Caius Theory

Now with even more cowbell…

Filter through command

This is another old post that I’m republishing. Originally published 27th April 2007.

My text editor TextMate has a nice feature called “Filter through command” whereby you can filter the current document through a command.

Anyway, I’ve never used it before, but today I had a text file with 30 or so url’s in, each on a new line, so I thought I’d test it out. I selected it to input the document & to not replace the output. I then entered the following command, which is a ruby command to take each line that isn’t blank, and run the shell command open $url.

ruby -e 'a =\S+/); a.each { |x| `open #{x}` }'

What this does is take ARGF (the document) and read it in line by line, but only the non-whitespace characters (so newlines, space, etc are ignored.) And it assigns it to an array called a. What I then do is for each item of a, we run it past the shell command open, which on OS X if you pass it a URL it just opens that URL in the default browser.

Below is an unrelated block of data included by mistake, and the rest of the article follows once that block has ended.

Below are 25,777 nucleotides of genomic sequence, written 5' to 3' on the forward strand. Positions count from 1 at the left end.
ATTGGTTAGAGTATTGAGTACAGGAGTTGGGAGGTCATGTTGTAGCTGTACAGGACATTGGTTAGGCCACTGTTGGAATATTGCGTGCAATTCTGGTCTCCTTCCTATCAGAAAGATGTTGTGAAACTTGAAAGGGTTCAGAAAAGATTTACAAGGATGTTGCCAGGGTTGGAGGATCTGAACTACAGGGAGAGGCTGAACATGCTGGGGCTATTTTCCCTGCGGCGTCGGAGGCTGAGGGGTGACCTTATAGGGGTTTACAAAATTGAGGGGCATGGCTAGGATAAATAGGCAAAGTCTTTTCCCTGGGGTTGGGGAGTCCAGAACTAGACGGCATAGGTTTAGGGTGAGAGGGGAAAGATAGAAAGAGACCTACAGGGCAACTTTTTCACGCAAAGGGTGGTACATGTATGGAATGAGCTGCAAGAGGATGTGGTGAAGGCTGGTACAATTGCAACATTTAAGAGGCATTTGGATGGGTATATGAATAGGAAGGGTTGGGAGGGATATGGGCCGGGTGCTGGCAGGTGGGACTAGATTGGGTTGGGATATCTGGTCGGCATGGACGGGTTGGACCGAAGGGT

My browser is Safari, and its set to open new links in a new tab in the foremost window. So I ran the command, and hey presto, within a few seconds I had all the URL’s loading in seperate tabs in Safari’s foremost window!

The power of Unix (OS X) & TextMate (amongst other tools) just never ceases to amaze me.


I just realised if you change the regex to scan for http://.* then it’ll select all website URLs.

ruby -e 'a =^http://.*$/); a.each { |url| `open #{url}` }'